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Ontario's First 100% First Nations Project Opens on Manitoulin Island
Grant Taibossigai and Chief Joe Hare talk about the MERE wind project
Congratulations to the community of M'Chigeeng First Nation on bringing their 4MW Mother Earth Renewable Energy (MERE) wind project into commercial operation this past June 15th! At long last, the M'Chigeeng community can begin to reap the rewards of its sustainable vision, financial investment, hard work, determination and perseverance.
To celebrate the commissioning of the MERE Wind project the community held a full day grand opening ceremony on June 15th with high profile guests including Regional Chief Angus Toulouse (Chiefs of Ontario), Minister Chris Bentley (Ministry of Energy, Ontario), Kristopher Stevens (Ontario Sustainable Energy Association) and keynote speaker Dr. David Suzuki. The project is Ontario's first wind farm 100% owned by a First Nation and is located on M'Chigeeng First Nation lands.
The 4MW community-owned project overlooking West Bay on the beautiful Manitoulin Island is the development of the MERE corporation, a company fully owned by the M'Chigeeng First Nation.
A traditional sunrise ceremony was held to open the day, followed by a "Turn on the Switch" activity on the bluff site overlooking West Bay and a feast with presentations at the community arena. Chief Joe Hare, Dr. David Suzuki, community leaders, government officials and community energy experts offered words of congratulations and praise to the close to 500 attendees.
The project is one of 16 important new renewable energy projects currently being built by Ontario First Nations communities made possible by Ontario's Green Energy and Economy Act, a policy which includes an Aboriginal Loan Guarantee program and other tools to assist First Nations and Metis who want to develop or partner on renewable energy projects. The MERE wind project grand opening is an important step for M'Chigeeng First Nation and an exciting example of sustainable economic opportunity for Aboriginal communities in Canada and around the world.
Real community benefit through hard work and community investment
The M'Chigeeng Mother Earth Renewable Energy (MERE) project uses two 2MW Enercon turbines which are expected to generate $300,000 a year net for the first 14 years while loans are being repaid and $1.2 million a year for the remaining 6 years. The community tapped into their own financial resources, utilized the provinces Aboriginal Loan guarantee program and other enabling mechanisms, invested significant sweat equity and worked closely with its suppliers, services providers, the government and the Ontario Sustainable Energy Association to make the project happen.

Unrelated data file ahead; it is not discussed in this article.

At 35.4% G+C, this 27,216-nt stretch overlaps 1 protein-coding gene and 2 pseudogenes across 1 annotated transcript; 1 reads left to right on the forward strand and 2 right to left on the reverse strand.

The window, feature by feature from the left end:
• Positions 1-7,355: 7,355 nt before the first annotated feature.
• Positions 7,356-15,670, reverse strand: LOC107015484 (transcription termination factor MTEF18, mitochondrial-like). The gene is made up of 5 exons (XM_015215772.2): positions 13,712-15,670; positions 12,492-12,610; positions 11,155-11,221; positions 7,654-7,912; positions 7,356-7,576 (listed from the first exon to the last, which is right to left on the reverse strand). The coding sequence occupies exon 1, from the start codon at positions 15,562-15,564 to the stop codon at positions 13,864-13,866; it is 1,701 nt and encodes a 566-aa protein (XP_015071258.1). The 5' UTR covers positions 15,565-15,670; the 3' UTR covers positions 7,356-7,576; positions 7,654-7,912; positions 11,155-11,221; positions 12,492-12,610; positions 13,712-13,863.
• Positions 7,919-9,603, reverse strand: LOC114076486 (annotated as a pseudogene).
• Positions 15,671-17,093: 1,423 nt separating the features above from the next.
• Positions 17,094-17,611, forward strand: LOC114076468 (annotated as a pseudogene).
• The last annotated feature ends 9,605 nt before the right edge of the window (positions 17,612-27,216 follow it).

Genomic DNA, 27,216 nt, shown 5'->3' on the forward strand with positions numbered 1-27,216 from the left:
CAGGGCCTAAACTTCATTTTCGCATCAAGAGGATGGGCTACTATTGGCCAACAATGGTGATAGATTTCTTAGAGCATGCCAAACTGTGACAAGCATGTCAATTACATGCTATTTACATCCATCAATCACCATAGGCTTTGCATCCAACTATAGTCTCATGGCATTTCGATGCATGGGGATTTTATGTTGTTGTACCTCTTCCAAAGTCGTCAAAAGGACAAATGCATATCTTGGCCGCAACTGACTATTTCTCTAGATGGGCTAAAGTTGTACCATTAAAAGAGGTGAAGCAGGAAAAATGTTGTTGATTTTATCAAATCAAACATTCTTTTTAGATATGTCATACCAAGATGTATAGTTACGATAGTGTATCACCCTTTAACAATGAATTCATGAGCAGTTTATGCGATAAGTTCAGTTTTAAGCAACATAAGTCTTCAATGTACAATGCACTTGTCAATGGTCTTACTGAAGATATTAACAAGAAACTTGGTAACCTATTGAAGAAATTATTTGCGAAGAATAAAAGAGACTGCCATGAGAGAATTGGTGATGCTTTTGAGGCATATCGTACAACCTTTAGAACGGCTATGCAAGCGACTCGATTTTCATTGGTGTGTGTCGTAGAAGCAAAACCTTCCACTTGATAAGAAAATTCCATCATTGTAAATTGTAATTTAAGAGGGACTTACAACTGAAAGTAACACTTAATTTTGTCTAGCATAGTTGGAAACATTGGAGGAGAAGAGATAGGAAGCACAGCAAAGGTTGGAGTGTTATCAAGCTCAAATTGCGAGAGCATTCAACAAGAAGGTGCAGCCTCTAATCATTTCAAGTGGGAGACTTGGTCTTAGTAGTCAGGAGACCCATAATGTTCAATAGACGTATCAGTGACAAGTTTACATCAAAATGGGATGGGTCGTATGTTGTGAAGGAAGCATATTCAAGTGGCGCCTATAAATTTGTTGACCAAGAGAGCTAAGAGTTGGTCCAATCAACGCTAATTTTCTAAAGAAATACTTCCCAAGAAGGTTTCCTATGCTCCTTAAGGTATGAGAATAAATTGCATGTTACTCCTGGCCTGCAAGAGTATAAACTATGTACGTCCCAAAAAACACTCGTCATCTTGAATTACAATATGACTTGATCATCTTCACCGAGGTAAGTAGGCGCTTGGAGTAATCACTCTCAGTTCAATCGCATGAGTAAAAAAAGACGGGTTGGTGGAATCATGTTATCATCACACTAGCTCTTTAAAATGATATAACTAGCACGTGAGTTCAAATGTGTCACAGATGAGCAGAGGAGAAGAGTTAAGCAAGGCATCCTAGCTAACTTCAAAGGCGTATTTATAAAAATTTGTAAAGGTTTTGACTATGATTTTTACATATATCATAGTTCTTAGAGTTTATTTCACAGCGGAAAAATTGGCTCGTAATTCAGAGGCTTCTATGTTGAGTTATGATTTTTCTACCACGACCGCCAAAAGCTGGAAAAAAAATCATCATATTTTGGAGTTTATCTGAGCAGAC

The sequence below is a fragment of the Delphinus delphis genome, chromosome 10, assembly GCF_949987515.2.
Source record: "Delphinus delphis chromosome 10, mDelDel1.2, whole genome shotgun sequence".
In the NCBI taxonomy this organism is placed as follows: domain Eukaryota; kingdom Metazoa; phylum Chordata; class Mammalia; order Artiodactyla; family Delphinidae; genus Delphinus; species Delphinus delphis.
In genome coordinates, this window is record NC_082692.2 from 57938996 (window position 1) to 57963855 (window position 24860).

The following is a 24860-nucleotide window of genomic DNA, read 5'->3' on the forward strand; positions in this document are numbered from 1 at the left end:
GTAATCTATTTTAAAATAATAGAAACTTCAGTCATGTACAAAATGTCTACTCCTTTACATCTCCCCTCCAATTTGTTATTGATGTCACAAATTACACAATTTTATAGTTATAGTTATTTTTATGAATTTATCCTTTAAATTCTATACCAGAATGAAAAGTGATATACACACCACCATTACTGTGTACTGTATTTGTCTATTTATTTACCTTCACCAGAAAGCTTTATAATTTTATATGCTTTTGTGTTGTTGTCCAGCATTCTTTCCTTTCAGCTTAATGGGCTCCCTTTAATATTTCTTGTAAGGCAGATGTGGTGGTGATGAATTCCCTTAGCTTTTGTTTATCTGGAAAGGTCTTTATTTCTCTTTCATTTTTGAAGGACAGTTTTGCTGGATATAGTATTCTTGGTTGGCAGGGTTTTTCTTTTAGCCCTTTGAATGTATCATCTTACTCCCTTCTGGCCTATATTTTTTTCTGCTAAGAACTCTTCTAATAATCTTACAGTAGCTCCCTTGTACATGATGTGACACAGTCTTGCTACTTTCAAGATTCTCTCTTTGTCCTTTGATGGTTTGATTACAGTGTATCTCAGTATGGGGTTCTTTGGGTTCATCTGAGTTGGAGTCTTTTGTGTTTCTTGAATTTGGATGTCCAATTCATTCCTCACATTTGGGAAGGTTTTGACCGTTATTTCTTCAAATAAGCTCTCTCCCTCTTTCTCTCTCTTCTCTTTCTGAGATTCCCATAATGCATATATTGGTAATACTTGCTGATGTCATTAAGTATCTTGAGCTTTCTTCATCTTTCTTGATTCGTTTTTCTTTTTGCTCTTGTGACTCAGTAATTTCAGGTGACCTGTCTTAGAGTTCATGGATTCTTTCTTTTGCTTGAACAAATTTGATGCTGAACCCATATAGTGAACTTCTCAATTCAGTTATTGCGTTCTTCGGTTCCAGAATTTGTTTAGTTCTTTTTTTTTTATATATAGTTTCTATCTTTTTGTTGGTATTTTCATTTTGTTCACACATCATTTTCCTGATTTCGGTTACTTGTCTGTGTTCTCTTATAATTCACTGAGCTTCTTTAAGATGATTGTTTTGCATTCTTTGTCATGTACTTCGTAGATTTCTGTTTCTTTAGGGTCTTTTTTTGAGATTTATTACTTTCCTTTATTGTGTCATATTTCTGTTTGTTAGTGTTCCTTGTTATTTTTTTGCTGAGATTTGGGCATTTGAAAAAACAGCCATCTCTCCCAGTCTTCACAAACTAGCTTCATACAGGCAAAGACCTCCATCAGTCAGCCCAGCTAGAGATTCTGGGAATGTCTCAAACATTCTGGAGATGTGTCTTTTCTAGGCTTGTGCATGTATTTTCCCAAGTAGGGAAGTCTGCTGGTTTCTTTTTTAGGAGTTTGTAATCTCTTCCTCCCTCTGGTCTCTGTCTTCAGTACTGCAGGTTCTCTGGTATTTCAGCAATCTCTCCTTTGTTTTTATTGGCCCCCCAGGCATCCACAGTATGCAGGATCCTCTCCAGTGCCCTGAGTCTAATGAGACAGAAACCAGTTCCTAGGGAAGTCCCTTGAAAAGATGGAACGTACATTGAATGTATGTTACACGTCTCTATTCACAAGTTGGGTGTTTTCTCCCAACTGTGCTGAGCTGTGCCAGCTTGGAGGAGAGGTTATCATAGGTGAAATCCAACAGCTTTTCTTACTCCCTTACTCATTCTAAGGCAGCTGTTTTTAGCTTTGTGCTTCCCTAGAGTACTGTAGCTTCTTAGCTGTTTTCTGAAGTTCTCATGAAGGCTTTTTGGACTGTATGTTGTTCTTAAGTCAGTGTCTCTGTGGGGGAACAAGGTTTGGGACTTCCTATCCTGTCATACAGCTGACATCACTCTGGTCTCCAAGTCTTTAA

No subsidies, just a fair price for power
The M'Chigeeng Mother Earth Renewable Energy (MERE) project's windmills do not receive any subsidies and only receive payment for power produced under the Feed-in tariff program based on a fair fixed long-term contract. The price paid is based on a cost plus a reasonable return on investment model that is fixed for contracted projects and reviewed every two years for new projects. Feed-in tariffs allow broader participation and create long-term predictability and stability for manufacturers, the finance sector and those seeking to develop projects.
Wind is a cheaper option
Recent cost comparisons of new electricity generation on a per kilowatt hour (kwh) basis put wind at 11.5 cents per kwh under Ontario's Feed-in tariff, considerably cheaper than the projected prices for new or refurbished nuclear at 19-37 cents.
Thank you to M'Chigeeng First Nation
We at the Ontario Sustainable Energy Association would like to thank the community of M'Chigeeng for its long term membership, support and for demonstrating true leadership. The staff, board and the rest of the membership look forward to advancing community ownership and sustainable energy together long into the future.
Dr. Suzuki speaks to Nation Talk radio during the celebration
A short interview during the M'Chigeeng MERE wind project celebration regarding renewables and the state of environmental policy in Canada.
Cost comparison of Ontario's electricity options
What is a Feed-in tariff?
Ontario's Feed-in tariff program
Learn more about M'Chigeeng First Nation
Tap into the Ontario Sustainable Energy Association's expertise on community-based projects
Learn more about Enercon windmills
Find out more about the aboriginal loan guarantee program
Find out about support for aboriginal community energy planning and projects
Last Updated: Monday, June 25, 2012 at 2:32:06 PM